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Russian copyright law will apply to news reports

29 July, 2009
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This article is also available in:
Deutsch: Russisches Urheberrechtsgesetz wird für Nachrichtenberichte gelten


A new modification in the Russian copyright legislation was drafted by the Government in order to extend the protection to news reports.

The new draft was pushed by the biggest Russian news agencies which were claiming that other regional and online publications are plagiarizing their news reports. The law could be submitted to the Russian Parliament in the fall.

The draft presented by the Communications and Press Deputy Minister Alexander Zharov foresees fines from 10 to 20 000 rubles (approx. 230-460 euros), but also the confiscation of the production as sanctions for plagiarism for an agency. The plagiating reporter of the agency could also be fined with 1 - 5 000 rubles (23 - 115 euros). The present draft is still unclear on how the fines will be applied and under what specific circumstances the confiscation will be enforced, thus causing critics to say that the new law could be used to shut up the unwanted voices.

Andrei Richter, head of Moscow's Media Law and Policy Institute, considered the law a step forward and commented: "Currently, news agencies have to go to court and prove that they have suffered financial losses because of the plagiarism."

But other news editors, such as Moscow Post editor Alexei Kozlov were not too happy. He called the bill "an opportunity to punish a rival media outlet."

As a consequence of the financial crisis, the European newspapers and magazine publishers are also trying to lobby for tougher copyright laws. A public call to the European Commission in this respect was signed at a meeting on 26 June in Berlin, convened by the European Publishers' Council and the World Association of Newspapers. The letter was based on a German initiative called the "Hamburg Declaration' adopted by 149 German publishers earlier that month.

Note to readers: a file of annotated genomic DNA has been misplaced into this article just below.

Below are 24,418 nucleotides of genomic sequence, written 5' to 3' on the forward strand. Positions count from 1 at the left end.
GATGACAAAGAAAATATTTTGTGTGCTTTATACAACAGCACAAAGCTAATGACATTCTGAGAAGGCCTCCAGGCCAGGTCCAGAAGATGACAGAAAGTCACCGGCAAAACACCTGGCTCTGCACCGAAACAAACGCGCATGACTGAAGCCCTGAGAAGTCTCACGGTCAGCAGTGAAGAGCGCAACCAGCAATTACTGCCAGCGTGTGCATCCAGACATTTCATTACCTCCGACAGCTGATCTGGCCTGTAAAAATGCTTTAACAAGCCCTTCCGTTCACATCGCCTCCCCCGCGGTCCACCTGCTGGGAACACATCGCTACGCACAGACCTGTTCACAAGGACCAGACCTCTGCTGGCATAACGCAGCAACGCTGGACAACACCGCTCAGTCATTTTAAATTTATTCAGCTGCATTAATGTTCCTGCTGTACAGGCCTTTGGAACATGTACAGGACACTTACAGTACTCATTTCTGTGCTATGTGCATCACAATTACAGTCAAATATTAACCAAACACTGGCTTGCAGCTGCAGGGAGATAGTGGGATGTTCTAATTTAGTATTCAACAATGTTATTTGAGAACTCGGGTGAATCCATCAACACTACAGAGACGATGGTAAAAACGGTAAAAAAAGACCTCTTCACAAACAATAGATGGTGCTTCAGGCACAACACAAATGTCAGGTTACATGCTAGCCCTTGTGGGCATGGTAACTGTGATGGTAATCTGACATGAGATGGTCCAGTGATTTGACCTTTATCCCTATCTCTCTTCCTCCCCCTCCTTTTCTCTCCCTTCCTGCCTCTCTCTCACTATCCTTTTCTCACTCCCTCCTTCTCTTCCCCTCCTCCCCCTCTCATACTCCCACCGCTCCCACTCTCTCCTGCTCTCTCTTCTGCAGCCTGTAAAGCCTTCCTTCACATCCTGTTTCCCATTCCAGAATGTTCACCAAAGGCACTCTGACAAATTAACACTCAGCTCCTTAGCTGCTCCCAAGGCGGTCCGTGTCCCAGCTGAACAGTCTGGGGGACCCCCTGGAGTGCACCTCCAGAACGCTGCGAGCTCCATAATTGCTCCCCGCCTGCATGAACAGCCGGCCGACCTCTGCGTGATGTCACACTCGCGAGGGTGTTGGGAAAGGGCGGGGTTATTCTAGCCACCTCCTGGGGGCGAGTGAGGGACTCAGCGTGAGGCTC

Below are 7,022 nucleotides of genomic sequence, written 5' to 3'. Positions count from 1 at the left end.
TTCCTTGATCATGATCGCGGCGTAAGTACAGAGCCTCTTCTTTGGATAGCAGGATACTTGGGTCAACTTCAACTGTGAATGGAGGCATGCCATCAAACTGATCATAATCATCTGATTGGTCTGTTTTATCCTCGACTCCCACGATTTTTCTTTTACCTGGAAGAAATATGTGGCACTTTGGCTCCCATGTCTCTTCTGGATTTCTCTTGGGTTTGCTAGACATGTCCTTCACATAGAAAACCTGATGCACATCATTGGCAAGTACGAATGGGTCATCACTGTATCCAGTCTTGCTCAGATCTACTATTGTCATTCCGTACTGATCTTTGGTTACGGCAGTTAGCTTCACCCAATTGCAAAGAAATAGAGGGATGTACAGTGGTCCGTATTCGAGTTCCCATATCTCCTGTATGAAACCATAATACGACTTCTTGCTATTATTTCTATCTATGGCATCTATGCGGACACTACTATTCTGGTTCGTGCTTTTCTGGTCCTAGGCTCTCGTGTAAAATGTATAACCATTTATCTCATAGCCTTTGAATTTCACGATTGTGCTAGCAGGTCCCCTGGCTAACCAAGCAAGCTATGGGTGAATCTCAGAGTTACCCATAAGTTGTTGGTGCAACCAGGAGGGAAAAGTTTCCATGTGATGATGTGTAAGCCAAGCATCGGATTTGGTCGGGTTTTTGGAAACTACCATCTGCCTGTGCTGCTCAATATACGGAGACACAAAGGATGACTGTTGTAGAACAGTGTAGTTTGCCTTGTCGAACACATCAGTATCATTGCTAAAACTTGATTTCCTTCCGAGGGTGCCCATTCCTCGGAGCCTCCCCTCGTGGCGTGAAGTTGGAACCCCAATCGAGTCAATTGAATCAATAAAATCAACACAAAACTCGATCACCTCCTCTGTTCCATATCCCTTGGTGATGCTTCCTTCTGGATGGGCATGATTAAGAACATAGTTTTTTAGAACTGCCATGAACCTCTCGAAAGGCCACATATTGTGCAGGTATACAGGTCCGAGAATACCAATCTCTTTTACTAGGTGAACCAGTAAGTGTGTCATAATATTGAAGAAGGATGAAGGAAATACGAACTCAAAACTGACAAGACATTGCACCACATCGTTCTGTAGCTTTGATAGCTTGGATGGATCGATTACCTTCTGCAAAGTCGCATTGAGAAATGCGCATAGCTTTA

The letter stated that: "Numerous providers are using the work of authors, publishers and broadcasters without paying for it. Over the long term, this threatens the production of high-quality content and the existence of independent journalism. For this reason, we advocate strongly urgent improvements in the protection of intellectual property on the Internet."

The new call is also trying to have the Automated Content Access Protocol (ACAP), pushed by the publishers industry as the perfect solution to avoid copying news, imposed by law

ACAP is a meta data standard that aims at specifing how online aggregators (including search engines) handle a publisher's work by defining usage by third parties rights.

Bill Extends Copyright Protection to News (22.07.2009)
http://www.moscowtimes.ru/article/1010/42/379728.htm

European Publishers Call on E.U. to Protect Copyright (9.07.2009)
http://www.nytimes.com/2009/07/10/technology/internet/10copyright.html...

European publishers want a law to control online news access (10.07.2009)
http://arstechnica.com/media/news/2009/07/european-publishers-want-new...

International publishers demand new intellectual property rights protection to safeguard the future of journalism (9.07.2009)
http://www.epceurope.org/presscentre/archive/International_publishers_...

 

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